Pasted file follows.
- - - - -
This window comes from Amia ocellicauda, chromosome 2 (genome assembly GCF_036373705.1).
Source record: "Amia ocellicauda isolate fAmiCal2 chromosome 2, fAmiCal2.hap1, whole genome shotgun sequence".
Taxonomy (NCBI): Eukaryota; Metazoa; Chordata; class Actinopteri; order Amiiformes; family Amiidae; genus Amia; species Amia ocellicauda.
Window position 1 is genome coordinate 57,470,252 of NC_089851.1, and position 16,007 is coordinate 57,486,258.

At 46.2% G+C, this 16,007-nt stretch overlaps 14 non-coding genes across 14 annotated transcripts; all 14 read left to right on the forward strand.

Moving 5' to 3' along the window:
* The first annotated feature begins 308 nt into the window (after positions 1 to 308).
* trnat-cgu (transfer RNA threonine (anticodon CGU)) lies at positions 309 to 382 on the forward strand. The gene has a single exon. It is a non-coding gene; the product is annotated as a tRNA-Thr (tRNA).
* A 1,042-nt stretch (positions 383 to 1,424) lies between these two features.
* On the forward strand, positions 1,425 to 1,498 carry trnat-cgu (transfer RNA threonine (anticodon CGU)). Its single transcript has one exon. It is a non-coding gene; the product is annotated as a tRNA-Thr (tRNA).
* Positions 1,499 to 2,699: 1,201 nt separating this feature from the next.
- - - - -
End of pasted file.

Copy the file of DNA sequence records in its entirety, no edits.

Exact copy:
This window comes from Amia ocellicauda, chromosome 2 (genome assembly GCF_036373705.1).
Source record: "Amia ocellicauda isolate fAmiCal2 chromosome 2, fAmiCal2.hap1, whole genome shotgun sequence".
Taxonomy (NCBI): Eukaryota; Metazoa; Chordata; class Actinopteri; order Amiiformes; family Amiidae; genus Amia; species Amia ocellicauda.
Window position 1 is genome coordinate 57,470,252 of NC_089851.1, and position 16,007 is coordinate 57,486,258.

At 46.2% G+C, this 16,007-nt stretch overlaps 14 non-coding genes across 14 annotated transcripts; all 14 read left to right on the forward strand.

Moving 5' to 3' along the window:
* The first annotated feature begins 308 nt into the window (after positions 1 to 308).
* trnat-cgu (transfer RNA threonine (anticodon CGU)) lies at positions 309 to 382 on the forward strand. The gene has a single exon. It is a non-coding gene; the product is annotated as a tRNA-Thr (tRNA).
* A 1,042-nt stretch (positions 383 to 1,424) lies between these two features.
* On the forward strand, positions 1,425 to 1,498 carry trnat-cgu (transfer RNA threonine (anticodon CGU)). Its single transcript has one exon. It is a non-coding gene; the product is annotated as a tRNA-Thr (tRNA).
* Positions 1,499 to 2,699: 1,201 nt separating this feature from the next.